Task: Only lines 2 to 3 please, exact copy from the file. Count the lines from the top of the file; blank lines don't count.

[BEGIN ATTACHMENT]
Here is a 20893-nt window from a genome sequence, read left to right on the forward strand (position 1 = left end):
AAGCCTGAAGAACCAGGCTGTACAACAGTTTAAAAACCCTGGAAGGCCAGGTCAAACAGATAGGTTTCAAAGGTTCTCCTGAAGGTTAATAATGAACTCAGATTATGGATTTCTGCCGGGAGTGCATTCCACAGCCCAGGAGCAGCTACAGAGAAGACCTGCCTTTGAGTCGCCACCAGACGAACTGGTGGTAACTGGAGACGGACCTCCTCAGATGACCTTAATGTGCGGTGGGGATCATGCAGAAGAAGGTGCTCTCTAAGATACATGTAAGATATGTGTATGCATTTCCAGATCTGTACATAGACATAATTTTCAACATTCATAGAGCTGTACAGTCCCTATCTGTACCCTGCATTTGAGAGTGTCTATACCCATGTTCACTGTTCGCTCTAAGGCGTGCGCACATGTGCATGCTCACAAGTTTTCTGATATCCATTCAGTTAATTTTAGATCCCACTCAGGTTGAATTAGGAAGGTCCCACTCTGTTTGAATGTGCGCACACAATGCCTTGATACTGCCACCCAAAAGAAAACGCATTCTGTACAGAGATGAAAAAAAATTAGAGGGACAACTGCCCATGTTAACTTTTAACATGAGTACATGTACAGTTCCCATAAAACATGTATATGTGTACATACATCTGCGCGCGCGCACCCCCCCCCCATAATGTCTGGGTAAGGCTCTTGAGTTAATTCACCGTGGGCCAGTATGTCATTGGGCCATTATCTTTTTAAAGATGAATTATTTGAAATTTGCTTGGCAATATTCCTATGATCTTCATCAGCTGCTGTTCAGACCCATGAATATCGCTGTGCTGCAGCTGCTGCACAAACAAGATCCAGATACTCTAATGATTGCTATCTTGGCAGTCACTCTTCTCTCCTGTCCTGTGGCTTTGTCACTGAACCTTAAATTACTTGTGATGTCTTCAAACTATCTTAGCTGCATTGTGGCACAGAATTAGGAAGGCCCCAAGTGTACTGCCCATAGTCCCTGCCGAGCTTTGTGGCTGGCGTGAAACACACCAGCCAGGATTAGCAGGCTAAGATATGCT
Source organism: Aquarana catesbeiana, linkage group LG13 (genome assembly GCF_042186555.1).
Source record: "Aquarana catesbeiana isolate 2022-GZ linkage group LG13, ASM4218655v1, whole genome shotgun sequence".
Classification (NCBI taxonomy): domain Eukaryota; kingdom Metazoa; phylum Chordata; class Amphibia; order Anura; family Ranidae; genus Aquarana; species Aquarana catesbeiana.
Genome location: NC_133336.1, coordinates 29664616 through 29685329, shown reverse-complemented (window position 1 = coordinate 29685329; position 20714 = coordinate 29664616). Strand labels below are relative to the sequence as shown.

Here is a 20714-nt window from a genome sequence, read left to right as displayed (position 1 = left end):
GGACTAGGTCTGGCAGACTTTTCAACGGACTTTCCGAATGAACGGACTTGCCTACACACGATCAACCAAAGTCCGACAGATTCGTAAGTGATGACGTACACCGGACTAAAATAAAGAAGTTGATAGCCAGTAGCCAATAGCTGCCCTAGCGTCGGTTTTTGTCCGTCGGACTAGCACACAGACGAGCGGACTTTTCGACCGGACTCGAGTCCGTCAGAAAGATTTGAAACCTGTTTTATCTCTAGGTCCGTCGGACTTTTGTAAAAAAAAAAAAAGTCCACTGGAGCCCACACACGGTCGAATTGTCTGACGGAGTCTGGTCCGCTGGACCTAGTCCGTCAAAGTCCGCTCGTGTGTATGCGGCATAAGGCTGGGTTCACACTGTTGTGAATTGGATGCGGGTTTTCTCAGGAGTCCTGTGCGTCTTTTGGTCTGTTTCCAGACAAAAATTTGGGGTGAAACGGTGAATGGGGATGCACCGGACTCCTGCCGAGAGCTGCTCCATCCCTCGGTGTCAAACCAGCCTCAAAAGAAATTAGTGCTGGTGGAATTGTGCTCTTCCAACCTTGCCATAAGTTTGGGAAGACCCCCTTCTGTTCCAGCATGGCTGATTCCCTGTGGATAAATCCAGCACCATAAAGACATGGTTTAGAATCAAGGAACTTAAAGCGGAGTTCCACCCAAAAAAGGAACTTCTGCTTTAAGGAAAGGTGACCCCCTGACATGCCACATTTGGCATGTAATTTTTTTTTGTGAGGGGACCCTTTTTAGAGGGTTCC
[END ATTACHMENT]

AAGCCTGAAGAACCAGGCTGTACAACAGTTTAAAAACCCTGGAAGGCCAGGTCAAACAGATAGGTTTCAAAGGTTCTCCTGAAGGTTAATAATGAACTCAGATTATGGATTTCTGCCGGGAGTGCATTCCACAGCCCAGGAGCAGCTACAGAGAAGACCTGCCTTTGAGTCGCCACCAGACGAACTGGTGGTAACTGGAGACGGACCTCCTCAGATGACCTTAATGTGCGGTGGGGATCATGCAGAAGAAGGTGCTCTCTAAGATACATGTAAGATATGTGTATGCATTTCCAGATCTGTACATAGACATAATTTTCAACATTCATAGAGCTGTACAGTCCCTATCTGTACCCTGCATTTGAGAGTGTCTATACCCATGTTCACTGTTCGCTCTAAGGCGTGCGCACATGTGCATGCTCACAAGTTTTCTGATATCCATTCAGTTAATTTTAGATCCCACTCAGGTTGAATTAGGAAGGTCCCACTCTGTTTGAATGTGCGCACACAATGCCTTGATACTGCCACCCAAAAGAAAACGCATTCTGTACAGAGATGAAAAAAAATTAGAGGGACAACTGCCCATGTTAACTTTTAACATGAGTACATGTACAGTTCCCATAAAACATGTATATGTGTACATACATCTGCGCGCGCGCACCCCCCCCCCATAATGTCTGGGTAAGGCTCTTGAGTTAATTCACCGTGGGCCAGTATGTCATTGGGCCATTATCTTTTTAAAGATGAATTATTTGAAATTTGCTTGGCAATATTCCTATGATCTTCATCAGCTGCTGTTCAGACCCATGAATATCGCTGTGCTGCAGCTGCTGCACAAACAAGATCCAGATACTCTAATGATTGCTATCTTGGCAGTCACTCTTCTCTCCTGTCCTGTGGCTTTGTCACTGAACCTTAAATTACTTGTGATGTCTTCAAACTATCTTAGCTGCATTGTGGCACAGAATTAGGAAGGCCCCAAGTGTACTGCCCATAGTCCCTGCCGAGCTTTGTGGCTGGCGTGAAACACACCAGCCAGGATTAGCAGGCTAAGATATGCT
Source organism: Aquarana catesbeiana, linkage group LG13 (genome assembly GCF_042186555.1).